Western Sydney tolls don't add up

Western Sydney tolls don't add up

Current tolling arrangements in western Sydney are placing the burden of motorway funding upon the region's motorists, with commuters paying top dollar to travel to and from work and experiencing wildly inconsistent tolling costs.

60 per cent of workers currently commute outside of Western Sydney for work. Without access to viable public transport alternatives, our region's workers pay a hefty price to be stuck in the traffic. While Covid-19 has changed work travel in some industries, for many small businesses, road use has increased - and with it the costs in tolls.

Costs also vary widely across the region's tolling system. Currently, motorists travelling from Liverpool to the City along M5/Eastern Distributor will pay $19.88 for a 39km journey, with an M5 rebate of $4.85. Meanwhile, a trip from Quakers Hill to the City along M2/LaneCove Tunnel/Harbour Bridge costs $20.33 for a 45 km journey. However, driving from Mount Druitt to the City along the M4/WestConnex will incur tolls of just $8.20 for a 42km journey.

Currently, the NSW Government offers some incentives to temper the toll on Western Sydney motorists; for example, the M5 rebate refunds a portion of the cost to private motorists for using the motorway. As well as this, motorists who spend more than $15 and $25 per week on tolls Sydney-wide can access half-priced and full priced registration, respectively.

WSROC president Councillor Barry Calvert

WSROC president Councillor Barry Calvert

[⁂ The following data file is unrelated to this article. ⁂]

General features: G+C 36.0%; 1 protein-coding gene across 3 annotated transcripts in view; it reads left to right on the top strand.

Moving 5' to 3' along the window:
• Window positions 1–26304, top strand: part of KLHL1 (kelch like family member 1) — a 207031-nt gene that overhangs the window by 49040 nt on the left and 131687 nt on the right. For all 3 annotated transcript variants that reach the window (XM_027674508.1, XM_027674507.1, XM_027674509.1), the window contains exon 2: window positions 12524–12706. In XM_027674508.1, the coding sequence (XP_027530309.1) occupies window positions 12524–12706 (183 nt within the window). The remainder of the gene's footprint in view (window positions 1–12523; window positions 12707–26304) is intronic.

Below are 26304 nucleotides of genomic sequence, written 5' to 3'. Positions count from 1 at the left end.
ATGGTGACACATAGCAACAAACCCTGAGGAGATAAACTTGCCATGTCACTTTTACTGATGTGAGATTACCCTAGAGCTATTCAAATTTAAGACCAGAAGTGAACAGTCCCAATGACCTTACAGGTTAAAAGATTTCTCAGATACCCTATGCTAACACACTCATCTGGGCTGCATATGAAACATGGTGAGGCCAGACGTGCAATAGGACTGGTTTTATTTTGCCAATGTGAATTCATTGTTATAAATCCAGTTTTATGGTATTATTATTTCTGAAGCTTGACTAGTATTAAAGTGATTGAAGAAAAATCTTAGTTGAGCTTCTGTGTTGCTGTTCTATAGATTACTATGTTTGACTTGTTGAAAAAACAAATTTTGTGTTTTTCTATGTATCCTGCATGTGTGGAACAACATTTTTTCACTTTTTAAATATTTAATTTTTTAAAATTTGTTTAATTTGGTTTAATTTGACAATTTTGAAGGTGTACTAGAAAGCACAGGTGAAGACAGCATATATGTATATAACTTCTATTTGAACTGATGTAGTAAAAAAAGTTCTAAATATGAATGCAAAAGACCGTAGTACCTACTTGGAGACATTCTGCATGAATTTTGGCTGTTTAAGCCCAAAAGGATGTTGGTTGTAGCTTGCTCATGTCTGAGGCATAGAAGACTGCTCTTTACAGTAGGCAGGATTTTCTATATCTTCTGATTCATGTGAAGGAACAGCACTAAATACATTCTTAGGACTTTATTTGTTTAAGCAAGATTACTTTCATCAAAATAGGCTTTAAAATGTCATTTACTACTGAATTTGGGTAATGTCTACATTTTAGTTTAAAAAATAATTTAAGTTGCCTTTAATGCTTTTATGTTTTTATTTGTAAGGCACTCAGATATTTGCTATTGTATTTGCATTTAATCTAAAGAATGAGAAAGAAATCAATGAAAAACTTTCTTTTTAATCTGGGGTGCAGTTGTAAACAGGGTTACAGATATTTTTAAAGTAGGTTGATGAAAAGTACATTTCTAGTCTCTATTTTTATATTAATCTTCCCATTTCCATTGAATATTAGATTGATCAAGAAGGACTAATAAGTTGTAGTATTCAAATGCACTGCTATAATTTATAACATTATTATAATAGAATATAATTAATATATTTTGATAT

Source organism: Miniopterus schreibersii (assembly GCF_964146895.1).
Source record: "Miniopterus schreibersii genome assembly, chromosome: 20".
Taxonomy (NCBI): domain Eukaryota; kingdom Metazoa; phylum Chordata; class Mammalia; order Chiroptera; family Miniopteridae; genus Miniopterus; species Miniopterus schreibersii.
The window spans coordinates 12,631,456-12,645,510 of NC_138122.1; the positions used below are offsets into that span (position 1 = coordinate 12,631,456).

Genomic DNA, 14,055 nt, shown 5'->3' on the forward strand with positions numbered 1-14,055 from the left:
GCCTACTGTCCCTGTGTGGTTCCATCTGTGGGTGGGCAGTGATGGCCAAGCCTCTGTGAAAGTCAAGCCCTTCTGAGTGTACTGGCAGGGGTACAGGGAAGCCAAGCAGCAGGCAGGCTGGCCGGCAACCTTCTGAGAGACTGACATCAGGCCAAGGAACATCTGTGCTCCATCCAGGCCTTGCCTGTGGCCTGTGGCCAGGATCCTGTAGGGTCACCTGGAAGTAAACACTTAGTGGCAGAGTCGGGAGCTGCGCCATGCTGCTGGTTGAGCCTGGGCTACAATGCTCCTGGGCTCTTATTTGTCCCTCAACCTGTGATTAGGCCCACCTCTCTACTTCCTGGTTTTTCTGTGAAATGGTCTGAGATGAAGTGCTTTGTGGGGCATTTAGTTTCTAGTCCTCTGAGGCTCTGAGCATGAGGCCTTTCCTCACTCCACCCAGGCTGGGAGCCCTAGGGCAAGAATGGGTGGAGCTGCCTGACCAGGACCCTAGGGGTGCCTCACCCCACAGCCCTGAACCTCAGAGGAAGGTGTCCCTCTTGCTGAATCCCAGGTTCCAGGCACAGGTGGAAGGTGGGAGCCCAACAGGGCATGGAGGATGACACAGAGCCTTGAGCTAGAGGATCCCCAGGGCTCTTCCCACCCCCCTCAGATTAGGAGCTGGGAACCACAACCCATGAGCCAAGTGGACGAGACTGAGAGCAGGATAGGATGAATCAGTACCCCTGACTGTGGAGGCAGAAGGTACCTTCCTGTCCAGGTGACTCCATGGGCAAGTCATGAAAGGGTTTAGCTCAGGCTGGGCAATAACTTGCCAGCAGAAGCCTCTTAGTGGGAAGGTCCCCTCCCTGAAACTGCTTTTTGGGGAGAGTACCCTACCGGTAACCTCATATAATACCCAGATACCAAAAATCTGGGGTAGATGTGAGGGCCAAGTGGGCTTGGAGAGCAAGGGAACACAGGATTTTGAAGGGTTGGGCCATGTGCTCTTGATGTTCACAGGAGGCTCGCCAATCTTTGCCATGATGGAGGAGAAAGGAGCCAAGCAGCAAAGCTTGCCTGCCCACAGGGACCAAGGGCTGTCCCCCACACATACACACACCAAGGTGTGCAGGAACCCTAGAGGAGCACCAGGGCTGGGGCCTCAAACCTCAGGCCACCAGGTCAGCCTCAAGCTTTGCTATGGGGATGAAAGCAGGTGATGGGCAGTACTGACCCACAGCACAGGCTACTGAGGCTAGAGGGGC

However, these measures do not begin to compensate for a daily commute of $40-plus one way, nor do they offer pricing transparency or a reasonable attempt to cap the amount of tolls payable. These are both recommendations that emerged from the NSW Government's 2017 Parliamentary Inquiry into Sydney's toll network.

A fairer approach could include a harmonised tolling framework across all of Sydney's motorways, and include considerations such as a journey cap, time of day variations, and rebates for disadvantaged groups.

Motorways are part of living in any cosmopolitan city, but they should not unduly penalise certain areas of the city over others. As the future hub for Greater Sydney and the engine room of the state, Western Sydney deserves an equitable approach to the key issues of transport infrastructure from the NSW Government; including a more efficient, fair and sustainable tolling system that does not plunder the region's pockets.

WSROC calls for the NSW Government to investigate a fairer tolling system: one that is transparent, supports local business, and offers fair compensation for motorists that do not have the option to access public transport to travel to work.